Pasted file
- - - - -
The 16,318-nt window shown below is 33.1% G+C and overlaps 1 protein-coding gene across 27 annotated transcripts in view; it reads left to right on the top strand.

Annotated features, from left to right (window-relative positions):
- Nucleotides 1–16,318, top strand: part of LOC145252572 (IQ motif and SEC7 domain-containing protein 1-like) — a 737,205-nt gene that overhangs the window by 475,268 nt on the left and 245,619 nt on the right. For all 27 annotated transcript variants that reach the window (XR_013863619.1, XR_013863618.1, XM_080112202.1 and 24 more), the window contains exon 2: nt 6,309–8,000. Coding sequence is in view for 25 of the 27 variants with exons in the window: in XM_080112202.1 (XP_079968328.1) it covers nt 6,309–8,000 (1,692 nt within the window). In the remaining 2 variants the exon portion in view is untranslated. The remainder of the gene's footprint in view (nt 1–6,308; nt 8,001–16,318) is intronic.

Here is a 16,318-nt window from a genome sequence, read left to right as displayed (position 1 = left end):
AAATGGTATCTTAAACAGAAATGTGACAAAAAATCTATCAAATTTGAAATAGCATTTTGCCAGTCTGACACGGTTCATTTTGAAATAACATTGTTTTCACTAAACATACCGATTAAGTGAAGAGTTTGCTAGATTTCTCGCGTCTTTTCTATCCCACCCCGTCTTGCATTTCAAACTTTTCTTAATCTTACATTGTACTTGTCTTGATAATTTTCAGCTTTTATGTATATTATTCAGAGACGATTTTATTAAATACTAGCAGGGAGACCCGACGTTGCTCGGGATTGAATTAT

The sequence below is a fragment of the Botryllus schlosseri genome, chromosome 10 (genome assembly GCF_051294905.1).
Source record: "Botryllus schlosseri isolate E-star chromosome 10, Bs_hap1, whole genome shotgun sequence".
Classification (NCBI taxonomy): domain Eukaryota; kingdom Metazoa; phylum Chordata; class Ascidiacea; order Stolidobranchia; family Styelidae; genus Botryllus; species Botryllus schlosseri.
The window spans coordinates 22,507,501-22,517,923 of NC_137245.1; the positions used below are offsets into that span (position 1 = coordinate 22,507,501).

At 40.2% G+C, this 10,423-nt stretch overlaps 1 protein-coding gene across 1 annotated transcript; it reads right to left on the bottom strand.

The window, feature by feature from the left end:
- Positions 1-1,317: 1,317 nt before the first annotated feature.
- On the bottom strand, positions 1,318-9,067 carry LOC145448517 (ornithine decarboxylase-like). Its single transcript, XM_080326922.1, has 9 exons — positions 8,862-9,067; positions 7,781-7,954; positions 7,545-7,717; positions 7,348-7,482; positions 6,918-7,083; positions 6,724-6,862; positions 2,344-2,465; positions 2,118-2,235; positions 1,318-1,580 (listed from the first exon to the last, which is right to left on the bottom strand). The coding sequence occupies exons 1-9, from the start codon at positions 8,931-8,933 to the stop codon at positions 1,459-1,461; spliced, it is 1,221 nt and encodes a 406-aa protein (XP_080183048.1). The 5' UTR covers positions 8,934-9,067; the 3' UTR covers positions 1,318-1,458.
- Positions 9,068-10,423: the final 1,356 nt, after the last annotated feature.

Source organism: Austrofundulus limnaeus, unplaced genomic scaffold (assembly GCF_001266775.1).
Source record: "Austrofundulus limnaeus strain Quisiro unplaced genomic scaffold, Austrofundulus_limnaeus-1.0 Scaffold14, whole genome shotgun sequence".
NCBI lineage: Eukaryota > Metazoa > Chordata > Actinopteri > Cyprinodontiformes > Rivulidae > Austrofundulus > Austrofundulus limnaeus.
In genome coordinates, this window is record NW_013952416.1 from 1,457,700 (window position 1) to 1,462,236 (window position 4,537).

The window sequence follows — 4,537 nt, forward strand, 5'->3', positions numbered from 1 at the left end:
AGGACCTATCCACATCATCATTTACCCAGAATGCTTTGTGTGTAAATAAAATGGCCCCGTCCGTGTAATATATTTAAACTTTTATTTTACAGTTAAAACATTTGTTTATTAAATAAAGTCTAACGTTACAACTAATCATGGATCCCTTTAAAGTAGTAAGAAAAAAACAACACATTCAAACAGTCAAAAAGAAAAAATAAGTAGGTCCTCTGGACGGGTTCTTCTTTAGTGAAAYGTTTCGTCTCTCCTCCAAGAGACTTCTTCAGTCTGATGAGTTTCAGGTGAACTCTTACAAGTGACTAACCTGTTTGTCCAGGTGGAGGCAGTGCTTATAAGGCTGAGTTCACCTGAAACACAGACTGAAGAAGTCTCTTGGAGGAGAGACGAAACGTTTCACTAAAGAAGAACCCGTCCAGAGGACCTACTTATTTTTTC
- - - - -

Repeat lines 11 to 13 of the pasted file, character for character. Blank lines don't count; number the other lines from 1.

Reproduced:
The window, feature by feature from the left end:
- Positions 1-1,317: 1,317 nt before the first annotated feature.
- On the bottom strand, positions 1,318-9,067 carry LOC145448517 (ornithine decarboxylase-like). Its single transcript, XM_080326922.1, has 9 exons — positions 8,862-9,067; positions 7,781-7,954; positions 7,545-7,717; positions 7,348-7,482; positions 6,918-7,083; positions 6,724-6,862; positions 2,344-2,465; positions 2,118-2,235; positions 1,318-1,580 (listed from the first exon to the last, which is right to left on the bottom strand). The coding sequence occupies exons 1-9, from the start codon at positions 8,931-8,933 to the stop codon at positions 1,459-1,461; spliced, it is 1,221 nt and encodes a 406-aa protein (XP_080183048.1). The 5' UTR covers positions 8,934-9,067; the 3' UTR covers positions 1,318-1,458.